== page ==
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'Educational Fast Track'

December 18, 1988

I'd like to respond to your Nov. 30 editorial "Educational Fast Track."

In recent years I have been concerned about how best to accomplish change in our public education system. Conflicting feelings of frustration versus a sense of imperative to act are now common among community leaders in all sectors: educators, politicians, business leaders and employers.

But we should not fall into the trap of debating one approach to the problem versus another, as was implied in your editorial.

It isn't that the creative Merrill Lynch program is on too small a scale, nor that the most common approach to literacy, one-on-one tutorial of teen-agers and adults, is too labor intensive. But rather that we need to create the broadest possible commitment to a variety of approaches.

As a 1989 New Year's gift to our Los Angeles community, we could make the commitment that every organization and every individual would have an answer to the challenge, "What are you doing to improve the education system?" We could transform the foundation of life in Southern California.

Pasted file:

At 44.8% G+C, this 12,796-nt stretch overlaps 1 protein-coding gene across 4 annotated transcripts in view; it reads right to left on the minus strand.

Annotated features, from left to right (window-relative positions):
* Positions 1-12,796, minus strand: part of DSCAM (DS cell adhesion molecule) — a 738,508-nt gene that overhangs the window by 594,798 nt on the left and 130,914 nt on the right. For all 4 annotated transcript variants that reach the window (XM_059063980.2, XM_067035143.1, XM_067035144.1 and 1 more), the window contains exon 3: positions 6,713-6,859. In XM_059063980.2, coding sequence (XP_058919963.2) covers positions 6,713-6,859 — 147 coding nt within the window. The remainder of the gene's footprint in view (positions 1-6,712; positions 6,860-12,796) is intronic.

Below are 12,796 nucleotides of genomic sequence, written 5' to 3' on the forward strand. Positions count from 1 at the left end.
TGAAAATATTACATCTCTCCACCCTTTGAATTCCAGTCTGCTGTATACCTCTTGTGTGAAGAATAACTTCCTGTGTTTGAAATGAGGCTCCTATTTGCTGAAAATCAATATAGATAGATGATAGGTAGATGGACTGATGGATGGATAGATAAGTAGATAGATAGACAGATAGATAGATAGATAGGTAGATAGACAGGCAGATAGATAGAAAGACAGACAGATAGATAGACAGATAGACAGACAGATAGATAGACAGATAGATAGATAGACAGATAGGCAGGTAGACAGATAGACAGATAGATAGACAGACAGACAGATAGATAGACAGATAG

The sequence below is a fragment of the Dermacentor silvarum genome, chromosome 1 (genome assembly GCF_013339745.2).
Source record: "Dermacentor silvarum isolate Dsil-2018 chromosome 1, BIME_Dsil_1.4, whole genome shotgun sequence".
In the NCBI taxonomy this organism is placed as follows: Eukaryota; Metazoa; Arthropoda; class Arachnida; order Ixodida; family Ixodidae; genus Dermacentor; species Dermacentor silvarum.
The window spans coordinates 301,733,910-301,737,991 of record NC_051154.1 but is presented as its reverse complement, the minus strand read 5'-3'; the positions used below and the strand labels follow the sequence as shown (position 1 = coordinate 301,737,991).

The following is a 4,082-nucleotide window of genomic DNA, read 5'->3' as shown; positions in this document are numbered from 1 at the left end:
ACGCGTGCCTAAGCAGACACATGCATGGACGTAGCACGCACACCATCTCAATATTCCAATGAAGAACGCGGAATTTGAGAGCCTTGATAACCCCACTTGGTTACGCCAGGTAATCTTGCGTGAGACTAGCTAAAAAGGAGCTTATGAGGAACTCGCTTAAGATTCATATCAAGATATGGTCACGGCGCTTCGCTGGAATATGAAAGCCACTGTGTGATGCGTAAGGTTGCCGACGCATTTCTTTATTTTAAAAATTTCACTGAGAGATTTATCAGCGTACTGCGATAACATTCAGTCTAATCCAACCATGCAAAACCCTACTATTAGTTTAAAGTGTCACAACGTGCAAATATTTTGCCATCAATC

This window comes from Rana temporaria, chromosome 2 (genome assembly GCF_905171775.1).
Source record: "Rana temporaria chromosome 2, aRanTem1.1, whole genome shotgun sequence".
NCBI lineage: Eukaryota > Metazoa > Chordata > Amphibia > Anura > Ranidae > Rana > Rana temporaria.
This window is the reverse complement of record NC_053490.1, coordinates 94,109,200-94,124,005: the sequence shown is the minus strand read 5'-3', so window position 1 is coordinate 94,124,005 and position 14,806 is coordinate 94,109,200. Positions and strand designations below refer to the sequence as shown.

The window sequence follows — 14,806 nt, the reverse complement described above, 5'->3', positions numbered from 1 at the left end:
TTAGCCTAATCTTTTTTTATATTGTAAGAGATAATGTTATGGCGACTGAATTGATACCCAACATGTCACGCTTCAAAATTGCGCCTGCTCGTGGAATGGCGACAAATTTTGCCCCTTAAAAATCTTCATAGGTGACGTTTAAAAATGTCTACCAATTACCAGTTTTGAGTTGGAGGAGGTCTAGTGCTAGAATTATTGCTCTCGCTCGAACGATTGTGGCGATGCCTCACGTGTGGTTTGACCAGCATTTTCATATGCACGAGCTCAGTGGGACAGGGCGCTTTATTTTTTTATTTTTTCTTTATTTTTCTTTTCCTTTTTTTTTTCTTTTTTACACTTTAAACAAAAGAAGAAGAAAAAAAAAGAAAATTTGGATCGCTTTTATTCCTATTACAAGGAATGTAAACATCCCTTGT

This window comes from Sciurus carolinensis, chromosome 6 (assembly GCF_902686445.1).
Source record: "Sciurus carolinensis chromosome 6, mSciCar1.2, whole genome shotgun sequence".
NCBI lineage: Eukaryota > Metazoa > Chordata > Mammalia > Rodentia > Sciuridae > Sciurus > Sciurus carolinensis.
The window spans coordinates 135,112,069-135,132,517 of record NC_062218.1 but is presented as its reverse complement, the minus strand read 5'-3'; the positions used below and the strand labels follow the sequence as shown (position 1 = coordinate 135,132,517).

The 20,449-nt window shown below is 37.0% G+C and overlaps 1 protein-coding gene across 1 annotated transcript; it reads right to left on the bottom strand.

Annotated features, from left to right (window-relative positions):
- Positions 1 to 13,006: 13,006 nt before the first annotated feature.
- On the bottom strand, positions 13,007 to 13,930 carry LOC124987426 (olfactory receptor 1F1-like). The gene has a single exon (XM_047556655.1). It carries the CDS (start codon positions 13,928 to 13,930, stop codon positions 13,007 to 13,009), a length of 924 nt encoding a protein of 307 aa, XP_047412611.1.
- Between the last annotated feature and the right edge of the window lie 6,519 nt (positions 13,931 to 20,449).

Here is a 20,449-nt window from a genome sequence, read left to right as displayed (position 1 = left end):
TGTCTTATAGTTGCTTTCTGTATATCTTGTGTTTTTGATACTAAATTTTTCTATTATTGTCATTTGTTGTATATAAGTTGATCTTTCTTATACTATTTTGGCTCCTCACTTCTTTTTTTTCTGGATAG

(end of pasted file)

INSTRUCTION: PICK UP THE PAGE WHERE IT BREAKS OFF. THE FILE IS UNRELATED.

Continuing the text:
We should not deride each new commitment, such as Merrill Lynch's, by saying this won't work because it is too narrow; this was tried, and it's too expensive, etc.

Every major company, trade association and community organization could choose some approach in 1989 to improving public education in Los Angeles. There are a multitude of choices, ranging from attacking adult literacy through the computer-assisted PALS program to motivating youngsters to seek college educations, such as our local "I Have a Dream" Foundation and Merrill Lynch's nationwide effort.

At the Riordan Foundation, we have chosen to commit to the specific issue of reading skills in very young children.

But the possibilities for action are tremendous; and the need is so great that it threatens the viability of life in Southern California. So commitments of all kinds should be sought and celebrated.

The Times could even periodically report an inventory of these commitments for action throughout 1989.


Los Angeles

(Riordan chairs the Riordan Foundation, which contributed two Writing to Read labs for the entire 1st grade at 74th Street School in Los Angeles, to complement the Merrill Lynch project at that school which targeted 25 first graders.)

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